While the players need to relax both physically and mentally, the task facing the Milwaukee front office will allow very little breathing room. Bucks general manager Jon Horst has already proven he can make winning moves on the margins, in large part because that’s the only space he has. Going into the summer, Milwaukee will have no cap space and their salary structure will all but guarantee that certain mechanisms are not available to them, specifically those that trigger the “hard cap” like the biannual exception, acquiring a player in a sign-and-trade deal, or the non-taxpayer MLE.

The Bucks are going to be so deep into the tax that cap space is a dream of year’s past, which simplifies the options available for building out the roster. As we’ve seen before, Milwaukee values continuity, and therefore suggests that we should see a number of faces returning for training camp. It’s generally accepted that both Jevon Carter and Wes Matthews could return on a minimum-level deal, and at least with Matthews it’s assumed that the interest in sticking around is mutual. Meanwhile Carter may have vocal supporters on social media, but head coach Mike Budenholzer did not play him nearly as many minutes in the second round as Carter might have preferred, and that makes his likelihood to return less clear.

Either way, the two contributors that the Bucks will want to retain but may have difficulty retaining are Pat Connaughton and Bobby Portis. The team holds Connaughton’s Bird Rights, meaning they can pay him any salary the two parties can agree to without worrying about the salary cap. Pat has proven himself as a playoff contributor and has real estate roots all across Milwaukee; it’s difficult to envision him leaving the Bucks as long as Milwaukee is willing to pony up the cash.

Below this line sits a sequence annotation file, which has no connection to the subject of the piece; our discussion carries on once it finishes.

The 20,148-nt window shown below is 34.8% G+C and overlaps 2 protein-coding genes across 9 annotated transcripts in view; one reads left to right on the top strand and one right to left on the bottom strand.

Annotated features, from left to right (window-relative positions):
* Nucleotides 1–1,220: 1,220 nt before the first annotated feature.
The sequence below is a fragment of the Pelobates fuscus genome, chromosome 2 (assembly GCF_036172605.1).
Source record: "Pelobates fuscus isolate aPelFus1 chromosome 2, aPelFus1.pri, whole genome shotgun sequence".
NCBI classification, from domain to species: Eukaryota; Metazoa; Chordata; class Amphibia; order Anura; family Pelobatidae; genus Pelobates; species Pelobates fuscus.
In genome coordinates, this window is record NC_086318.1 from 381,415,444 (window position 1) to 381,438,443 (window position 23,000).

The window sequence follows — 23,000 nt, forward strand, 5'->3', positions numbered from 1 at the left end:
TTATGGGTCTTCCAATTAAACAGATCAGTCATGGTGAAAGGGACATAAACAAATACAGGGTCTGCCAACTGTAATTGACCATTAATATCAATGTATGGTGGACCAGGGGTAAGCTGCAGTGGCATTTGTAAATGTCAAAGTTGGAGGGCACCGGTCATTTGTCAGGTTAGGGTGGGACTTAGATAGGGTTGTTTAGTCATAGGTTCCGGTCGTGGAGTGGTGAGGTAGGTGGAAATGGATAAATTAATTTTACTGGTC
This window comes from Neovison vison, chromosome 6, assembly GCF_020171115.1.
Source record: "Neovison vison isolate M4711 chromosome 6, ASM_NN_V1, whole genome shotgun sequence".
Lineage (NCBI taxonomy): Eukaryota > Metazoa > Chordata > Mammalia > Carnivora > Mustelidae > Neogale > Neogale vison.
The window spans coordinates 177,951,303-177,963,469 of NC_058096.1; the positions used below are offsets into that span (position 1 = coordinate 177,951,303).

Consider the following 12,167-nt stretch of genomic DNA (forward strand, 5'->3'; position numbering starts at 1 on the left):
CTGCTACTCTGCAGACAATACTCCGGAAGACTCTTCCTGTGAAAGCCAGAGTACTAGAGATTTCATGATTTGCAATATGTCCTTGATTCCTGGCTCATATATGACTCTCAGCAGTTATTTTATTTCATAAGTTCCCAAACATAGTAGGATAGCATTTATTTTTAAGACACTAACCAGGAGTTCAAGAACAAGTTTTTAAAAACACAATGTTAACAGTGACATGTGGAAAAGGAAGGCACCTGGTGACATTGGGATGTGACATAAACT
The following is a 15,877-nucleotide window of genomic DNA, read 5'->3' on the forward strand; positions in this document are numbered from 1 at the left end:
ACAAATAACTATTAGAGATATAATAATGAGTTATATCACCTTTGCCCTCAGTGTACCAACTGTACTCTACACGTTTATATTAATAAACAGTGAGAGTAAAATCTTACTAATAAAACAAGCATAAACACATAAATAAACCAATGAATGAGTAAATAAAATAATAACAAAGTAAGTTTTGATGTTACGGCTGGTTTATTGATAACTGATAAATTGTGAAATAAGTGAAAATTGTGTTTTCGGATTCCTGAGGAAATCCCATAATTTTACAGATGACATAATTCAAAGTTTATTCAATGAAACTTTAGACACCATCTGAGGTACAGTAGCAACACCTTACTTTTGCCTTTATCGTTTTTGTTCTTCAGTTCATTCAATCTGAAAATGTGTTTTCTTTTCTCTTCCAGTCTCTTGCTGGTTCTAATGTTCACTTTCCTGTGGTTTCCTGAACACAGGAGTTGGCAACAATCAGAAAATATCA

Bobby Portis, on the other hand, has only been with the Bucks for two consecutive seasons and is limited by his Early Bird Rights; the maximum amount that Milwaukee can pay him in Year One of a new contract is 105% of the average NBA salary from 2021-22, which is just under $11 million. Given his career-best performance as a starter for much of the regular season, Portis could field offers higher than that number from teams with space and a roster spot. Is that financial opportunity more important to Bobby than sticking around in Milwaukee, a town that has fully embraced him and a basketball situation in which he can thrive? That question is eminently debatable, but reporter Marc Stein suggests that other NBA teams are seeing the writing on the wall that leads to Portis sticking around.


Generally speaking, the blueprint is clear: pay the price of keeping the core together and find difference-makers with the limited options available. As-is, the Bucks roster is clearly a playoff contender and (when healthy...) should be a threat to make it back to the Finals. With a handful of options for adding free agents and a mid-20s pick (#24 to be precise) that Jon Horst can’t trade away until the NBA Draft, Milwaukee doesn’t have a ton of flexibility, but they also don’t necessarily need it to put together a winner. Until then, we watch and wait...